I'm sure that if we conducted a study of cars owned by criminals that we could also show that those very same makes and models are owned by law abiding citizens. Perhaps we should check out the contents of their pantries, too. I'll bet they eat the same brands of food as those of us who do not break the law. Human beings are going to have basic elements of their lives in common whether they are law-breakers, or law abiding. We are all consumers. We do not have separate products strictly for the use of good people, or bad people.

Would one assume that if a certain brand of cereal was found in a certain percentage of pantries of child abusers that every person whose pantry contained that brand of cereal is an abuser? To draw this conclusion would be erroneous, but it could certainly make a study that would make an interesting article.

Le't use common sense, and stay away from pigeon-holing society with erroneous labels.
Cherie Graves, chairwoman
Responsible Dog Owners of the Western States
323922 N. Hwy. 2
Diamond Lake, WA 99156

American Staffordshire Terriers
"Home of the swinging, flying show dogs"

Walter Rowntree said...

Breed-specific dog laws (And the inability to get homeowner's insurance if you own a listed breed) has led to the concept of breed specific disguises. This last Halloween I disguised my Doberman as a standard poodle. This was the first breed specific disguise concept, others now being Golden Retriever kit for German Shepherd and the Old English Sheepdog kit for Mastiffs. I will send a picture of Hana, my dobie, all dressed up to Christine, though it may not be possible for her to add it to these comments. My doberman has floppy uncropped ears, so if anyone asks I tell them that she's a 'coonhound cross'

Anonymous said...

While it may be true that certain breeds are chosen by "not very nice people" one must be very careful NOT to overinterpret the results of the study cited. The "not very nice" people who want aggressive dogs probably can attribute their entire dog-education to the media, which tends to get hysterical about certain breeds.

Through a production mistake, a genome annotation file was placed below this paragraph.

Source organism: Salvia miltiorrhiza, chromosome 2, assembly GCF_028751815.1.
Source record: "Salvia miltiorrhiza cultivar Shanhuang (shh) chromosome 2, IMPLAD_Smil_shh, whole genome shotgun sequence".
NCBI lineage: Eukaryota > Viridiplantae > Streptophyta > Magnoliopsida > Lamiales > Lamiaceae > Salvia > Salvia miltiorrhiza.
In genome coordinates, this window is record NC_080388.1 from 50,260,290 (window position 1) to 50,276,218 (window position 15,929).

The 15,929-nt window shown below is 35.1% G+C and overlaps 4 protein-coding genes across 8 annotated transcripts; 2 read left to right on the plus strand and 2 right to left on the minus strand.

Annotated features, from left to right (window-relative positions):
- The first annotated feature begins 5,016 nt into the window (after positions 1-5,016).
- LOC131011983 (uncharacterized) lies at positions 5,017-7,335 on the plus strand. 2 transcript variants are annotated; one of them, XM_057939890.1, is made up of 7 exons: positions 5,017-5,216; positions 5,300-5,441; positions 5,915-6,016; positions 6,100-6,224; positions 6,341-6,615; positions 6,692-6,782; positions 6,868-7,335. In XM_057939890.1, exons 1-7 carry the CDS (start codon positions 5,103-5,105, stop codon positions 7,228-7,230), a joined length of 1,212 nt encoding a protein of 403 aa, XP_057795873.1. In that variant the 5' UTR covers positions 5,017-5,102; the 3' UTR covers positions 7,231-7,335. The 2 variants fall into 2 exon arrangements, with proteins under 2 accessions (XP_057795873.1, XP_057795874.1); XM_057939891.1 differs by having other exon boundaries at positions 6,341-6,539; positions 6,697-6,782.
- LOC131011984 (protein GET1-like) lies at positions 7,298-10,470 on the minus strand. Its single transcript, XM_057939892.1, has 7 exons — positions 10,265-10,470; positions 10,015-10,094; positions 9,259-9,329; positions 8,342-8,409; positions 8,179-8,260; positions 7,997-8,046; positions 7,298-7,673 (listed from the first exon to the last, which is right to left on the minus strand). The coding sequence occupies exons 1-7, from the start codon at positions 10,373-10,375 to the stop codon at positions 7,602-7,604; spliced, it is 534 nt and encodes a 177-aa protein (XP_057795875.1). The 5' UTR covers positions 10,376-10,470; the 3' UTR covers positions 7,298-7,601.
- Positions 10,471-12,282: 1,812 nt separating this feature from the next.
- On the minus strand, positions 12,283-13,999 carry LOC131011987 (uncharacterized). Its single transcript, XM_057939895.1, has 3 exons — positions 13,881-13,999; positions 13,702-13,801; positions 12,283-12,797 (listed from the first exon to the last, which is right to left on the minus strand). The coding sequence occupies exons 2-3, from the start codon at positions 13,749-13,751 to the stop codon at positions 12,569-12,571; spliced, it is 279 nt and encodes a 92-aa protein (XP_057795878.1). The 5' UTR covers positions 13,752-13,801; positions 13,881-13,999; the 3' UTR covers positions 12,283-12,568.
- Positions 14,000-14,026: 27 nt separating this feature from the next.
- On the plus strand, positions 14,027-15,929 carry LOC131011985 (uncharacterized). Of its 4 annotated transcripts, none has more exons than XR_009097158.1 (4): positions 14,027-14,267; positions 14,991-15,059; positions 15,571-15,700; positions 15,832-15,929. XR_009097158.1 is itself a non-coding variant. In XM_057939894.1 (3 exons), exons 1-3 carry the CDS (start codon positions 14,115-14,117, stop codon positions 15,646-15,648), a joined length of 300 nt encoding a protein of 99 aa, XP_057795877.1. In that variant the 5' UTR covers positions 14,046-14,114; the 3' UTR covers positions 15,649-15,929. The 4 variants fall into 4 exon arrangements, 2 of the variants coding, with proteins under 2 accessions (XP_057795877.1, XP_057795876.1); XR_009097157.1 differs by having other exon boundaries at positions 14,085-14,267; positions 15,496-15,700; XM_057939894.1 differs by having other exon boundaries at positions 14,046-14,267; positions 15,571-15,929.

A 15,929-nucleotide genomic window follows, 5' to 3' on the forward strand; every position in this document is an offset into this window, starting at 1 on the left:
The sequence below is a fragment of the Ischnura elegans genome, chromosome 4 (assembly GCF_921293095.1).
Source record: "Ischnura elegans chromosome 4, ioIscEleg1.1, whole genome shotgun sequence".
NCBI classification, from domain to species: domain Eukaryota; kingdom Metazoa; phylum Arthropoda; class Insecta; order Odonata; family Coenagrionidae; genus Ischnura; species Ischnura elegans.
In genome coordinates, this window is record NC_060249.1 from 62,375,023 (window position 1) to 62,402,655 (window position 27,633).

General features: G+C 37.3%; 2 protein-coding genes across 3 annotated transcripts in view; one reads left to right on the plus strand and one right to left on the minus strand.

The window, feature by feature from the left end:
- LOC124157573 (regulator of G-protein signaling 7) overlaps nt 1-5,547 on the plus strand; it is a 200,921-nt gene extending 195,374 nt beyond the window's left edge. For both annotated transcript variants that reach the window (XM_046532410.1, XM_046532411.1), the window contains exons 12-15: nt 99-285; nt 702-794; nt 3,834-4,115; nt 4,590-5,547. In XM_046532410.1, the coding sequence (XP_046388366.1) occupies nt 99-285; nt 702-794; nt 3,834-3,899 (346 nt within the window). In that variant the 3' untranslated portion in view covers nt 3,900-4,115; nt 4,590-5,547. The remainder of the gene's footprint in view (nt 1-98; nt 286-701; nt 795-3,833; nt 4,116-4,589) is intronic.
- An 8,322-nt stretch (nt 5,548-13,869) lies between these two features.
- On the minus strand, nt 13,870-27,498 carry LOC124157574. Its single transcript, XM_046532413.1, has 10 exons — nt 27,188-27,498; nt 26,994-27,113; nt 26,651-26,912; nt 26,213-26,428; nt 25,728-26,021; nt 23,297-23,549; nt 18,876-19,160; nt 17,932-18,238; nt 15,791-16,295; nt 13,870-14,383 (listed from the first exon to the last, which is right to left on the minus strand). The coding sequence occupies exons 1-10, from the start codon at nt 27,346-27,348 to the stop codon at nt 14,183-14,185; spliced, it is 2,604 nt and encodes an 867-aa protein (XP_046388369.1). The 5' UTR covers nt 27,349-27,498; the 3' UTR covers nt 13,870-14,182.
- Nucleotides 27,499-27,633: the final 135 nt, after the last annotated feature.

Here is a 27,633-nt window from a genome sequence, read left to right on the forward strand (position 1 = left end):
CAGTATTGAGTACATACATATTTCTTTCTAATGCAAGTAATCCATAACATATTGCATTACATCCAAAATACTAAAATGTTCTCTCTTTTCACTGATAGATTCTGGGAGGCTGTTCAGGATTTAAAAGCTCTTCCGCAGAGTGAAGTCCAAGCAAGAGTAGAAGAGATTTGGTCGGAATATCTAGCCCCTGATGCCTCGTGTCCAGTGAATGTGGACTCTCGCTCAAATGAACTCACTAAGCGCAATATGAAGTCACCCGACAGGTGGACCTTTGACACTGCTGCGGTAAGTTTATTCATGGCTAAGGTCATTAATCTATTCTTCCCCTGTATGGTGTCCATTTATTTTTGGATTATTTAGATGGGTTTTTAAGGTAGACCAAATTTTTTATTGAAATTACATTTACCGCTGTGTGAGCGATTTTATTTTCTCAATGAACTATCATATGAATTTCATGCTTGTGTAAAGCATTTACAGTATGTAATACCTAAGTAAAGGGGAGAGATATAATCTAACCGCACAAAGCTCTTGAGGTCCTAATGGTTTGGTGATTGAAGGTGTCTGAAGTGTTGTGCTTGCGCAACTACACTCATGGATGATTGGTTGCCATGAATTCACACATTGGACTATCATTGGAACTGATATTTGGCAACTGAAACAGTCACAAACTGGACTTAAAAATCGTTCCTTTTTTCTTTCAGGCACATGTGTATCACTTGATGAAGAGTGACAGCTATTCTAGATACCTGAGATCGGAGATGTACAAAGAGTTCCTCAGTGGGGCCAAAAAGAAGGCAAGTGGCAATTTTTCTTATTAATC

What this study CANNOT show is that all people who own certain misunderstood breeds (there are no "aggressive breeds"--that idea is a media-generated myth) are "not very nice." In fact, I would venture to say that MOST dog owners, regardless of breed chosen, are pretty responsible.

I have a child who owns a dog that belongs to a breed often thought to be aggressive. His dog is a Rottweiler. His dog is also a specially trained assistance dog, because my son is disabled and relies on the dog to function in his daily life.

It would behoove those who carry out and publish studies, as well as those who read them, to understand what exactly the data show. In this case, the data show nothing more than the fact that "not very nice people" have bought into the myth of "dangerous breeds."

Karen B.

Anonymous said...

OMG!!! I am a proud owner of 5 dogs. a pomeranian, a black lab, an eskimo spitz (a rescue), a Rhodesian ridgeback and an american staffordshire terrier aka pit bull (another rescue). I have never committed a crime nor has my husband.I do not enjoy "agressive breeds" and I do not encourage any of my dogs to be agressive. When I rescued my pit he was a terrified puppy straight from his mom that was dumped at a nearby church. The pastors wife was just about to call the pound on him when i showed up and took him home. I would not have normally chose an amstaff but i am wise enough to know that the stigma that now follows this breed would have ensured him a date with a needle at the pound. I resent the implications of this "study" All of my dogs are up to date on their shots, well fed, loved dearly and if not being walked on a leash, are either in my house or in my fenced in back yard. I am however aware that dogs ALL dogs can be territorial and protective of their loved ones and i will say that if someone were to threaten me or mine, I would be grateful to my furry friends for loving us enough to protect us if they could. But again, that protection is a natural instinct of ANY breed including my 6 lb. pomeranian! And in an animal that was not TAUGHT to be outwardly aggressive, it will not show aggression unless it feels itself or it's people are being threatened. Thanks for listening, Barbara